INDIAN HAND KNOTTED RUGS
India has a long history of making hand knotted rugs. Some of the finest antique rugs are Indian Agra.
The weavers were originally brought from Persia to India in the 16th Century. At first the designs were Persian but over time India developed their own style of weaving with influences from Indian culture and architecture.
In more recent times India has become famous for modern hand tufted rugs and so called shaggy rugs. They are a great, simple and economical floor covering appealing to many people.
The higher quality Indian rugs are Agra or Jaipur rugs. They are made of wool on a cotton warp or sometimes with a combination of wool and silk. In design they often show open fields with smaller medallions or an all over design. The colours are usually olive greens, blues, tans and a variety of reds.
Another high quality Indian rug is a Kashmir silk, this is a beautifully woven pure silk rug, with very fine weaving that is not as expensive as the Persian silk rug.
FOR OVER 25 YEARS WE HAVE BEEN TRAVELING TO MANY PARTS OF INDIA WHERE WE HAVE WATCHED THE DEVELOPMENT AND CHANGES IN THE INDUSTRY.
One area where rug production is popular is Bhadohi, an area about 1 hour drive from Varanasi. Jalil Ahwazian has sources that are ethical rug suppliers; he has become good friends with many of the manufacturers and their families. In fact some of the children that he watched growing up are now running the business.
Its great to see the input and progress they are making not only in the rug industry, but also in the quality of life for their weavers too. The few companies that we work with have built many schools and teach there on a daily basis. They make sure they create a healthy working environment for their weavers.
PAKISTAN AND THE RUG INDUSTRY
The modern Pakistani rug can be found all over the world. The first rugs of this region were produced in Lahore when the Mughal Emperors were in power. These beautiful rugs are well known for their decorative value and typically featured Mughal patterns. Caucasian styles were later introduced as the Persians influenced the area; these are the designs we see today that typically associate with Pakistani rugs. There are two main types of Pakistani hand knotted rugs which are Bokhara and Jaldar.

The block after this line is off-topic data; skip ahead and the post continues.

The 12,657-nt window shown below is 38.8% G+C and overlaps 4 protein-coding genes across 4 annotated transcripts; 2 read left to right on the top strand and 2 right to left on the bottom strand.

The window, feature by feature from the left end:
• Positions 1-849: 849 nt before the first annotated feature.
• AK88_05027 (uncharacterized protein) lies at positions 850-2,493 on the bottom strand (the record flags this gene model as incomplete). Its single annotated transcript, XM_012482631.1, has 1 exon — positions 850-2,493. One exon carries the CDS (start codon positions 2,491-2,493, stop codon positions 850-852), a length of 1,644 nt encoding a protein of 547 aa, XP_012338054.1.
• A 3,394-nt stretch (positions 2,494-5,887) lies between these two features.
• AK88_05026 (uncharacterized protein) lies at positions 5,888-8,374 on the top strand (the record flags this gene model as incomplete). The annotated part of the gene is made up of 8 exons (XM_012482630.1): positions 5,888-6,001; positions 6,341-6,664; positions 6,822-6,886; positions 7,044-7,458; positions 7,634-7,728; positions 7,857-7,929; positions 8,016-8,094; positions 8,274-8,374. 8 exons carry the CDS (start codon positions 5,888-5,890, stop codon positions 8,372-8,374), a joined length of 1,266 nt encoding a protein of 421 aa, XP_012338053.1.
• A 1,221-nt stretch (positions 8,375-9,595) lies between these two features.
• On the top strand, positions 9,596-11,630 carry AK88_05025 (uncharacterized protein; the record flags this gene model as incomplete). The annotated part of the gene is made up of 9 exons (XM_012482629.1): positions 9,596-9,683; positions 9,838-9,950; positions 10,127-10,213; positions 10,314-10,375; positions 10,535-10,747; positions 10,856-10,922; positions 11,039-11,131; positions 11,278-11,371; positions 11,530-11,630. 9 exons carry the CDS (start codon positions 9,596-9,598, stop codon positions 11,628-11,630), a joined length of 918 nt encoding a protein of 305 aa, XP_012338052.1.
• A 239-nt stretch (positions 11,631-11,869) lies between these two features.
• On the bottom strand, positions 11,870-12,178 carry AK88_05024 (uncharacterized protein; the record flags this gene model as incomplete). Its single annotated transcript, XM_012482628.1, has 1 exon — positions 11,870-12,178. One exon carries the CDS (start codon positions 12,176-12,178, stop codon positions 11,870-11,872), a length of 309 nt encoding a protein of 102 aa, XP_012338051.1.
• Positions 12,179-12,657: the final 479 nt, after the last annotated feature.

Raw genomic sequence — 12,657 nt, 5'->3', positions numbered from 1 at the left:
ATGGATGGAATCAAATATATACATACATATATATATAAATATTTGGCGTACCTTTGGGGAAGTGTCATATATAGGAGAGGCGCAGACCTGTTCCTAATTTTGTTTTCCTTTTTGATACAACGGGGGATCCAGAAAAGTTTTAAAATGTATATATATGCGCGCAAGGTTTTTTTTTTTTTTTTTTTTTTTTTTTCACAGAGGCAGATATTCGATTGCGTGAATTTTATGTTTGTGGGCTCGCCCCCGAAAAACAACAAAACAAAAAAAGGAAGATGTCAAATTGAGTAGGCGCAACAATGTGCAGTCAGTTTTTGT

The Bokhara rugs are made in the area of Lahore and they are one of the easier rug types to identify. The design is ‘Tekke’ it’s geometric and originally comes from the Turkoman tribe. Tekke design is usually a deep shade of red with repeating pattern of octagonal guls, often known as an elephant’s foot. These guls are commonly dark blue, black or brown with ivory accents. The shapes and colours of guls vary from tribe to tribe; these differences were often used to identify the source of the rug. The pile is made of wool, that often has to be imported, and the warp and weft are made of cotton. It is also recognisable with its high sheen and a very soft thick pile. They create the almost silky finish by treating or brushing the wool
The Jaldar rugs are inspired from traditional Sarouk and Yamud designs that originate from Afghanistan. These rugs are often put in the same category as Bokhara rugs as they are very similar in design and weaving technique. The materials used are also the same as Bokhara rugs, the only obvious difference between the two is the medallion, or ‘gul’ in the rug, these are more of a diamond shape where as the medallion on the Bokhara rugs is more of an oval shape. The finished look of the Jaldar rugs is also a silky sheen.
Pakistani rugs are a great choice if you are looking for a cheaper good quality rug, as they are only a fraction of the price of a Persian or Afghan rug.